TTS Tax Deductions

Discussion in 'Taxes and Accounting' started by dschubring, Feb 2, 2021.

  1. Elite TTS Professionals,
    2020 was the first year I qualified for TTS and I have an accountant helping me navigate the taxes being TTS.
    My question is what write offs are you all claiming on your taxes being you are TTS?
    Here are some things I have been told by my accountant and was wondering if there is anything I'm missing:
    1) Website subscriptions for trading related information (i.e. WSJ, IBD, Barrons)
    2) Office equipment
    3) Home Office (Percentage of mortgage driven by square footage of office space)
    4) Margin interest (Is that true?)

    Also, I understand that wash sales do not need to be included but I am a bit confused how to figure that out from the 1099 my brokerage sent me.

    stochastix likes this.
  2. BMK


    With respect to your home office, if you own the home, then it is the applicable percentage of the mortgage interest. And you get to deduct a percentage of your utilities, such as gas, water, electric and internet access. You can take a deduction for depreciation for a portion of the cost of the house (but not the land). This affects your basis in the house. It also affects what happens when you sell the house. Your accountant can educate you further. I'm just warning you that you cannot simply deduct a percentage of your monthly mortgage payment. That's not how it works. And when you treat part of your home as business property, it has consequences when you sell the house. You may well have to pay tax on some of the capital gain on the sale of the house.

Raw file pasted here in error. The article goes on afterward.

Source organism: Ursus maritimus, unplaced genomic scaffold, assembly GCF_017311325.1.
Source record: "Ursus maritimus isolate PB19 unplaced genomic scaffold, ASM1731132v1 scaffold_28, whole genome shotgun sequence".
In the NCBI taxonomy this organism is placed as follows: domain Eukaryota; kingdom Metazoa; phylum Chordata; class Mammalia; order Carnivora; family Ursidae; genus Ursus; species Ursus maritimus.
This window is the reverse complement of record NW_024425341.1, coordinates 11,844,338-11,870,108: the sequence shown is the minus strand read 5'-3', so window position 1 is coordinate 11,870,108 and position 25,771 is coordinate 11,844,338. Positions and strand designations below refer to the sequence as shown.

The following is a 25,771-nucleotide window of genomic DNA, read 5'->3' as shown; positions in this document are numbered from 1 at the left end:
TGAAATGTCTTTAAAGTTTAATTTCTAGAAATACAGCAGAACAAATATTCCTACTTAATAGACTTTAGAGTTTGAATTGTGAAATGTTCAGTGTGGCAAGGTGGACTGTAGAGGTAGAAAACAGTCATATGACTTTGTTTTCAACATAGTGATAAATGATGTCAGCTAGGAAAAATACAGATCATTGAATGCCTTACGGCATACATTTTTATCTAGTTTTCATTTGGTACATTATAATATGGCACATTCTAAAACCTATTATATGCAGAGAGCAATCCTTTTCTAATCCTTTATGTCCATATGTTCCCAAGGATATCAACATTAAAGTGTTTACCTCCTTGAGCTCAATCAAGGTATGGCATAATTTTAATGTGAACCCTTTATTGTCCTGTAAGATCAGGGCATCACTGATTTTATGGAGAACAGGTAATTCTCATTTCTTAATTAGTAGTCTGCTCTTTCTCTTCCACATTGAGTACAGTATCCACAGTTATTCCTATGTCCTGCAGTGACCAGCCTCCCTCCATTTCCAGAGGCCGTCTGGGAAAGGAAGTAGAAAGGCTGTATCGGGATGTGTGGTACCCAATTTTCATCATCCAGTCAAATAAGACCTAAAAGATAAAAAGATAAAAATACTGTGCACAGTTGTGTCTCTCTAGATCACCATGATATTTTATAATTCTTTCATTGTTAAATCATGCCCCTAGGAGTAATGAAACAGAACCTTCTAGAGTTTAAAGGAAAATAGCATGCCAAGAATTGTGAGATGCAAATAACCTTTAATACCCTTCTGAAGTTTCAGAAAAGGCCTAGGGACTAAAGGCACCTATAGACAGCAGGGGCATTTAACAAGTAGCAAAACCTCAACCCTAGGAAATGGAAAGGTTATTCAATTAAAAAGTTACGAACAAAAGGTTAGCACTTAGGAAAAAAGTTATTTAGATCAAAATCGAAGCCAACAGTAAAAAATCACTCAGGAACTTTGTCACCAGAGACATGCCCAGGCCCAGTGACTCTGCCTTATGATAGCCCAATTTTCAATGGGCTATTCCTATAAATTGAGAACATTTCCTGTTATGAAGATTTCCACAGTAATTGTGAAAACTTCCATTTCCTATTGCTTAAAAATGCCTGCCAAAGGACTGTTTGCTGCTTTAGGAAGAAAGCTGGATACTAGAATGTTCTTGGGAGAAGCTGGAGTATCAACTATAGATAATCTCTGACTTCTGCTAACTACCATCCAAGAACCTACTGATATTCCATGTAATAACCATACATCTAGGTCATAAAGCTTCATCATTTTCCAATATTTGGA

You can probably download a history of your trades into an Excel or CSV spreadsheet, and that may allow you to see the raw data that will show the "true" gain or loss on each transaction, without regard to any wash sales.

    If you are paying a qualified accountant who understands TTS, then he should be ask you for that data. He might be able to figure it out from the 1099, but it would be a hell of a lot easier if you gave him the data in a spreadsheet so he can manipulate it himself. You certainly don't want to pay him for all kinds of extra time to manually input each transaction from a paper Form 1099. Even a PDF version of the 1099 does not have the flexibility that you get with a spreadsheet.

    With that being said, most 1099 forms have a column that identifies the amount of the wash sale that is disallowed under the normal rules, and that amount is usually built into the gain or loss shown on the 1099. In other words, the gain or loss on the 1099 has been adjusted to reflect the fact that the wash sale "does not count" when calculating your gain or loss. It isn't that hard to simply back out the amount of the wash sale from the adjusted gain or loss.

    For example: If the 1099 shows you have a loss on a particular sale of $119.36, but it also shows that a loss of $92.47 was disallowed due to the wash sale rules, then your unadjusted loss is $211.83.

    But be careful how you treat negative numbers, and make sure you understand how your broker is expressing the results. If it shows a gain on a sale of $152.41, and also shows a disallowed loss of $52.41 due to the wash sale rules, then the unadjusted result should be a gain of $100.00.

    Hope this helps.

    Margin interest is certainly a deductible expense.

  3. virw


    Greentradertax also have a guide book that details which deductions you can /should take if you qualify for TTS.